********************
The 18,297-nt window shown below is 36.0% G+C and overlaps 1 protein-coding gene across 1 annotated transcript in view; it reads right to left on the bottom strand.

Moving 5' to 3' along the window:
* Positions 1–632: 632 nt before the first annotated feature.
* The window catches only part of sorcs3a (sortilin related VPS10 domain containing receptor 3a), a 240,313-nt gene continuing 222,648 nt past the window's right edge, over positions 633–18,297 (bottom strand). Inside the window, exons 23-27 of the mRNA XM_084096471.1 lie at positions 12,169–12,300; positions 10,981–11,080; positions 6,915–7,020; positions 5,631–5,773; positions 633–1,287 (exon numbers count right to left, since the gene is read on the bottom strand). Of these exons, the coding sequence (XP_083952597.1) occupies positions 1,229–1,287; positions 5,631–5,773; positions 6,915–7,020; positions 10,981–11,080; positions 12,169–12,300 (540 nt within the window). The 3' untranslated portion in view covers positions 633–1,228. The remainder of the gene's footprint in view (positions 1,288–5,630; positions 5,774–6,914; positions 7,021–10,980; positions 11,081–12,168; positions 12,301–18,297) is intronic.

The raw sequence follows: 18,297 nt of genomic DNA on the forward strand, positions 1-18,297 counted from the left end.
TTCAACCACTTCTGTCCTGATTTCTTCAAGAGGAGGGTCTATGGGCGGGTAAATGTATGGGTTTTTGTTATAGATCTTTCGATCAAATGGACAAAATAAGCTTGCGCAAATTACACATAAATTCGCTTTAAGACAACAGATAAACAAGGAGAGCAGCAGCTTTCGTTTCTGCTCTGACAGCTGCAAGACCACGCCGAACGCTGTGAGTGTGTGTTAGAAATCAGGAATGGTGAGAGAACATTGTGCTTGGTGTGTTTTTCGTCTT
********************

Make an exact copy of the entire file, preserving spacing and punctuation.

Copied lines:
The 18,297-nt window shown below is 36.0% G+C and overlaps 1 protein-coding gene across 1 annotated transcript in view; it reads right to left on the bottom strand.

Moving 5' to 3' along the window:
* Positions 1–632: 632 nt before the first annotated feature.
* The window catches only part of sorcs3a (sortilin related VPS10 domain containing receptor 3a), a 240,313-nt gene continuing 222,648 nt past the window's right edge, over positions 633–18,297 (bottom strand). Inside the window, exons 23-27 of the mRNA XM_084096471.1 lie at positions 12,169–12,300; positions 10,981–11,080; positions 6,915–7,020; positions 5,631–5,773; positions 633–1,287 (exon numbers count right to left, since the gene is read on the bottom strand). Of these exons, the coding sequence (XP_083952597.1) occupies positions 1,229–1,287; positions 5,631–5,773; positions 6,915–7,020; positions 10,981–11,080; positions 12,169–12,300 (540 nt within the window). The 3' untranslated portion in view covers positions 633–1,228. The remainder of the gene's footprint in view (positions 1,288–5,630; positions 5,774–6,914; positions 7,021–10,980; positions 11,081–12,168; positions 12,301–18,297) is intronic.

The raw sequence follows: 18,297 nt of genomic DNA on the forward strand, positions 1-18,297 counted from the left end.
TTCAACCACTTCTGTCCTGATTTCTTCAAGAGGAGGGTCTATGGGCGGGTAAATGTATGGGTTTTTGTTATAGATCTTTCGATCAAATGGACAAAATAAGCTTGCGCAAATTACACATAAATTCGCTTTAAGACAACAGATAAACAAGGAGAGCAGCAGCTTTCGTTTCTGCTCTGACAGCTGCAAGACCACGCCGAACGCTGTGAGTGTGTGTTAGAAATCAGGAATGGTGAGAGAACATTGTGCTTGGTGTGTTTTTCGTCTT